Lake Winnipeg zebra mussel plan panned by area residents

The Manitoba government's plan to close four Lake Winnipeg harbours, in an effort to eradicate invasive zebra mussels, was received with anger and uncertainty by fishermen, boaters and others in the area Thursday night.
About 50 fishermen, boaters and others attended a public meeting Thursday evening in Winnipeg Beach, Man., as provincial officials laid out a plan to close four Lake Winnipeg harbours in an effort to treat them for zebra mussels. (Jill Coubrough/CBC)

The Manitoba government's plan to close four Lake Winnipeg harbours, in an effort to eradicate invasive zebra mussels, was received with anger and uncertainty by fishermen, boaters and others in the area on Thursday night.

About 50 people attended a public meeting in Winnipeg Beach, Man., where officials outlined the plan to dump potash into the harbours at Gimli, Winnipeg Beach, Balsam Bay and Arnes, effectively shutting them down from mid-May to mid-June.

The liquid potash aims to eradicate the small invasive mussels, which were first spotted in Lake Winnipeg in October 2013, according to the province.

Officials confirmed that a fifth harbour in Lake Winnipeg has zebra mussels, but staff would try to remove them manually rather than use the liquid potash.

The plan still needs federal government approval before it can go ahead, and staff must wait until all the ice melts from the lake, the province has said.

But many of those who came to Thursday's public meeting said they were not consulted by the province well before the plan was unveiled, the CBC's Jill Coubrough reported from Winnipeg Beach.

Some said they had only learned about it from the news, when the plan was announced late Wednesday, and others said they had known for less than two weeks.

Many people also questioned provincial officials about the effectiveness of the liquid potash treatment, with most in attendance saying they weren't convinced treating the four harbours would clean up Lake Winnipeg.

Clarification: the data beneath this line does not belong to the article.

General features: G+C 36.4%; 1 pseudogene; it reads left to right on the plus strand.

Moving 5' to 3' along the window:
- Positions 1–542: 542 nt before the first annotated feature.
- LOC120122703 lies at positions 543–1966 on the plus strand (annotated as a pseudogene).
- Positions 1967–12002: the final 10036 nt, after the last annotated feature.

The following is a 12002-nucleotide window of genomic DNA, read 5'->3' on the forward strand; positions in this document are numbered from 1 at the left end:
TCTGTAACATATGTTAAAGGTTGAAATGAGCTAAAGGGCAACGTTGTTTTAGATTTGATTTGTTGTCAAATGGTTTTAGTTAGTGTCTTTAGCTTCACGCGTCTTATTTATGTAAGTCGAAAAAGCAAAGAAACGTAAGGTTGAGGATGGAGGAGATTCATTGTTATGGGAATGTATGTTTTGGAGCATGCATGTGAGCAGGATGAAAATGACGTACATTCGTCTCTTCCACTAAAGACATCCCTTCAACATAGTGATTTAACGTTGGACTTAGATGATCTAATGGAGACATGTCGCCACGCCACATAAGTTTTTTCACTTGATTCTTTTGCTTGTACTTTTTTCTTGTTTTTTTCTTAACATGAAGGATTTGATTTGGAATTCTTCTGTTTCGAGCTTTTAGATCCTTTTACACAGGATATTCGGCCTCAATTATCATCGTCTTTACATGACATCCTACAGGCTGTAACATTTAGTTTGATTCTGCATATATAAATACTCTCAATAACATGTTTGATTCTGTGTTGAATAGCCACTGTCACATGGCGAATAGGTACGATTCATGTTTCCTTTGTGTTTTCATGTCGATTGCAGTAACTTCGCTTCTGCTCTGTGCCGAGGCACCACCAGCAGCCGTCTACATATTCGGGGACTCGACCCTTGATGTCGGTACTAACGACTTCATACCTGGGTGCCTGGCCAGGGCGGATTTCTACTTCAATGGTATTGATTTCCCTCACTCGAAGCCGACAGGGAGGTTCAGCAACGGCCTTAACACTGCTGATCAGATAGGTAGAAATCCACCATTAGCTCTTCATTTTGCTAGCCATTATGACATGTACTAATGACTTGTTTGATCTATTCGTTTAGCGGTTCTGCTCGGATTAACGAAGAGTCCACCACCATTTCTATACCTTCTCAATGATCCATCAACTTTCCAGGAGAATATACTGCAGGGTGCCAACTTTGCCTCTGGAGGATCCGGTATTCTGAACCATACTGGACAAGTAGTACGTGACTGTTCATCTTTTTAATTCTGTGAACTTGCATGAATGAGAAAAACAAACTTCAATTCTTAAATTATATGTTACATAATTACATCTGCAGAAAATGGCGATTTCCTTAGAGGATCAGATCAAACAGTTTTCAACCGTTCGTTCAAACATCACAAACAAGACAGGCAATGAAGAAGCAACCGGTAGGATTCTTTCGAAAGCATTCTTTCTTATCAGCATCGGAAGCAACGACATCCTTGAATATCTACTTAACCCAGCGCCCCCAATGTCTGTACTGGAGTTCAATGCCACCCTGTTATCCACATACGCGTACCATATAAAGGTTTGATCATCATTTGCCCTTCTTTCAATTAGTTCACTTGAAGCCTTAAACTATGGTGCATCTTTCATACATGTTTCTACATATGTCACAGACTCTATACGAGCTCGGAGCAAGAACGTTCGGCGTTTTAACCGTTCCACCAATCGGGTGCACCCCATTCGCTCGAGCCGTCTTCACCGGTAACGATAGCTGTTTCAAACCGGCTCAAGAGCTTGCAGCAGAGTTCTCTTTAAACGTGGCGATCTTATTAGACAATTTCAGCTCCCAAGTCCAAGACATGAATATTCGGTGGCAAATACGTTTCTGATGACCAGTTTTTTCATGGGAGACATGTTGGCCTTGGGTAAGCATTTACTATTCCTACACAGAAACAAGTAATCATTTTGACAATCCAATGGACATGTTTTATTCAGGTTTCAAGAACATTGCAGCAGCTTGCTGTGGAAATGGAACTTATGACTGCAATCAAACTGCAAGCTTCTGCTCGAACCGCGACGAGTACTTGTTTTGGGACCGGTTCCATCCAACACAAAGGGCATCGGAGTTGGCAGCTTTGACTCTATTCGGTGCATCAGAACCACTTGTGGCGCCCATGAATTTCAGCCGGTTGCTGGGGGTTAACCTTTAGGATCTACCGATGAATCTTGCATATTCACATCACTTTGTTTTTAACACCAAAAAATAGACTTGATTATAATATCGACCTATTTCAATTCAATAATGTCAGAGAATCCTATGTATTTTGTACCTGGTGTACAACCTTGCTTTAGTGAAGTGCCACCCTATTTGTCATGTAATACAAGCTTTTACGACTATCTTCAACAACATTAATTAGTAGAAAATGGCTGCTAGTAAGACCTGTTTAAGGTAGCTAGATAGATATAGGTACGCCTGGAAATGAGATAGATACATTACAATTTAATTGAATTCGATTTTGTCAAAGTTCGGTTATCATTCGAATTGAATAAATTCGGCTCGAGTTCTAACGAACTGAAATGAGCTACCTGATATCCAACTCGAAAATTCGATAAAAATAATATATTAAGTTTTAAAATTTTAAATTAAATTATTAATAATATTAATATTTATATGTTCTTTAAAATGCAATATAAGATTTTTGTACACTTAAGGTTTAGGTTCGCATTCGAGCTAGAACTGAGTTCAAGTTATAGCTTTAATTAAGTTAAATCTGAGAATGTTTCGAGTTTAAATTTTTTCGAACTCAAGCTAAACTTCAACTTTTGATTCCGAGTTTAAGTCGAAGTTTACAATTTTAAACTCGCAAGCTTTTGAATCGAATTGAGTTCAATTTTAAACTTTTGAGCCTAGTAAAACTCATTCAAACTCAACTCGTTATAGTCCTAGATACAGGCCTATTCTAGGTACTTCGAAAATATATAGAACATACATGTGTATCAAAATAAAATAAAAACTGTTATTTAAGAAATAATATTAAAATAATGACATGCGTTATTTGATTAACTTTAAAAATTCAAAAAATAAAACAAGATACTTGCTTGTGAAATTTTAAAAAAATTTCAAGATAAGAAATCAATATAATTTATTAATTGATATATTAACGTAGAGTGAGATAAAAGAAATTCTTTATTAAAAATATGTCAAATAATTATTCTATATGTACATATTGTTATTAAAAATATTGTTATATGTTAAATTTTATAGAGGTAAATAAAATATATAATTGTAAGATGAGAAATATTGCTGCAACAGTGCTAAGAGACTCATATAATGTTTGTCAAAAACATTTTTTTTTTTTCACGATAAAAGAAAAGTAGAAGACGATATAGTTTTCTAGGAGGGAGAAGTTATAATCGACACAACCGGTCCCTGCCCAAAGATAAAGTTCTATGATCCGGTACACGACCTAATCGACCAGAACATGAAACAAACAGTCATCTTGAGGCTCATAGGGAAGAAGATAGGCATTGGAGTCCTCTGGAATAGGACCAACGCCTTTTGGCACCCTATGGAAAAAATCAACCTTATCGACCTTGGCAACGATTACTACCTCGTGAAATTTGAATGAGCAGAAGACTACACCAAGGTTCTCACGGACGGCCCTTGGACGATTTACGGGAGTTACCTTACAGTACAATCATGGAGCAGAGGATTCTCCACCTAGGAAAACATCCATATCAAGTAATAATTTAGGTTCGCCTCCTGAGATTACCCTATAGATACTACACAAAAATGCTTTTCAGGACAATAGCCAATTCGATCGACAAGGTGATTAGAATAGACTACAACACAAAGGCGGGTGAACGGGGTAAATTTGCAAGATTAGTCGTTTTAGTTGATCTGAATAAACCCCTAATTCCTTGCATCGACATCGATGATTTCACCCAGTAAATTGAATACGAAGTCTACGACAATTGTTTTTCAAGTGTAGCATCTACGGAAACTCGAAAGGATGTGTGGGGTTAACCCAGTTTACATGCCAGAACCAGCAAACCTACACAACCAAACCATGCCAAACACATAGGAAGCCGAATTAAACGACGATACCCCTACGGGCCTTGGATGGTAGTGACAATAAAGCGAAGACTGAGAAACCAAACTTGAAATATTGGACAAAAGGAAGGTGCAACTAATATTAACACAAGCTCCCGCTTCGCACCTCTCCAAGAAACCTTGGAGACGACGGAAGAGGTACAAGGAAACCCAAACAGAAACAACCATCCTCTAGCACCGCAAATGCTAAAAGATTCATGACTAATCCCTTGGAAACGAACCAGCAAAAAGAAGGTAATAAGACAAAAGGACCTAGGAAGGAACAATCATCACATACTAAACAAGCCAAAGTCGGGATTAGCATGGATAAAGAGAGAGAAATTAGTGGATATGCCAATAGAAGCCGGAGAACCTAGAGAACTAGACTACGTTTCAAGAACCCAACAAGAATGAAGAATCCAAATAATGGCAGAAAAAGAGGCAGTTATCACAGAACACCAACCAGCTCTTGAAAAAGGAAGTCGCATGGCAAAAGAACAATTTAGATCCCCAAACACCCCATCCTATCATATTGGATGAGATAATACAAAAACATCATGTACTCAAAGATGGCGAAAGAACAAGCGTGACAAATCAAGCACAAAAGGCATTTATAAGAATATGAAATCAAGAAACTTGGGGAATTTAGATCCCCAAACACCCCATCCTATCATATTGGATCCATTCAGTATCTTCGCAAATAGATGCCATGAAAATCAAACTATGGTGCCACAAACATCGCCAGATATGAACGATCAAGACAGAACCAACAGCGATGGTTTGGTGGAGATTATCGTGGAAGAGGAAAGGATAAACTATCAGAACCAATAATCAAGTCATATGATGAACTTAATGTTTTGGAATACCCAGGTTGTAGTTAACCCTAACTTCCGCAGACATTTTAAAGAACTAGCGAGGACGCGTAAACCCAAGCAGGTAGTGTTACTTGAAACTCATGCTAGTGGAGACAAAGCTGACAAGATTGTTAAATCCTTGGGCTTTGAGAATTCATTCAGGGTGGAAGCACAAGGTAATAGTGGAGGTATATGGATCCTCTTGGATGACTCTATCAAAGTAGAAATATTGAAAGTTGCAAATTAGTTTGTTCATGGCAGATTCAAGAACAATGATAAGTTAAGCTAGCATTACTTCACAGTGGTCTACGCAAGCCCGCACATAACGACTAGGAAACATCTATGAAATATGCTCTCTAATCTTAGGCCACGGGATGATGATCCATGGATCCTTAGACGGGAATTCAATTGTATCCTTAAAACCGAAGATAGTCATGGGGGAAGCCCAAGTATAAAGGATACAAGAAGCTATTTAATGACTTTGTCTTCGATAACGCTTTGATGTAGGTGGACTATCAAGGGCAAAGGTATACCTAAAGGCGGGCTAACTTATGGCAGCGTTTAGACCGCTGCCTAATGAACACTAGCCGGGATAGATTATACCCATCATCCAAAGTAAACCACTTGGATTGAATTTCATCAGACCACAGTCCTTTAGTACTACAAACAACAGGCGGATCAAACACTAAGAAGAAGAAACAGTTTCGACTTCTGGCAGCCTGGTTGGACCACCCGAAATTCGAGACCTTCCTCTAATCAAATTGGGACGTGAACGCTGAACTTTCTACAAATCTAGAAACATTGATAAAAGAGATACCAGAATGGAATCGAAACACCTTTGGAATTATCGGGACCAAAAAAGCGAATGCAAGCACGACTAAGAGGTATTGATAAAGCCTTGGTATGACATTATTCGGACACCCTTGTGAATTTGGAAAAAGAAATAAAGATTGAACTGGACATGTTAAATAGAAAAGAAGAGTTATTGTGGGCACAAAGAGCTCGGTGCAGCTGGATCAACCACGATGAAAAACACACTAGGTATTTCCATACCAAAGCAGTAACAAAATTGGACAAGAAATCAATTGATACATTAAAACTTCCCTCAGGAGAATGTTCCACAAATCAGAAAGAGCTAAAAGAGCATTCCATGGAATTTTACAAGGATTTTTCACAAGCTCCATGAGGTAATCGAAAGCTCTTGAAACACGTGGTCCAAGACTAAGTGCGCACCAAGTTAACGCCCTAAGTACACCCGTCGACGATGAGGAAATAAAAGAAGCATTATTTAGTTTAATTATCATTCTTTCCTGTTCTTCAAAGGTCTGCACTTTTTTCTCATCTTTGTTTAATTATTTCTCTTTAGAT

Some said they're convinced the zebra mussels problem is much more widespread and is essentially a lost cause.

'A complete loss,' fisherman fears

Concerns were raised that closing the harbours would cost about 100 Lake Winnipeg fishermen their spring catch.

"It's a complete loss. You have three weeks in the spring, when the water is cold, to catch your fish," Rob Kristjanson, a commercial fisherman in Gimli, Man., told CBC News earlier Thursday.

It could also prevent sailboats, leisure watercraft and other boats from using the closed harbours, said Gimli harbour master GordGowie, who raised safety concerns during the meeting.

Zebra mussels, an invasive species, were first spotted in Lake Winnipeg in October 2013, according to the provincial government. Manitoba recently declared victory in its first battle with zebra mussels. (CBC)
"If there's any boaters on the lake, in inclement weather, and need a safe port, they're not going to be allowed to come into the harbour," he said. "I just hope that nobody gets injured or worse."

The province defended its potash treatment plan, arguing that the zebra mussel infestation is in its early stages and something must be done.

"If nothing is done and we don't make this application, the situation will certainly get worse," Conservation Minister Gord Mackintosh has said.

But those at the meeting said if the province wants to try the potash treatment, it should not come at the expense of local industry.

"Shutting the harbours is essentially telling us we don't have a livelihood," said commercial fisherman Kris Isfeld.

Provincial officials said they will take the feedback from the meeting and try to minimize the impacts of the treatment on local stakeholders. One idea that has already come up is to stagger the harbour closure dates.

More meetings are scheduled to sort out details.

Comments

To encourage thoughtful and respectful conversations, first and last names will appear with each submission to CBC/Radio-Canada's online communities (except in children and youth-oriented communities). Pseudonyms will no longer be permitted.

By submitting a comment, you accept that CBC has the right to reproduce and publish that comment in whole or in part, in any manner CBC chooses. Please note that CBC does not endorse the opinions expressed in comments. Comments on this story are moderated according to our Submission Guidelines. Comments are welcome while open. We reserve the right to close comments at any time.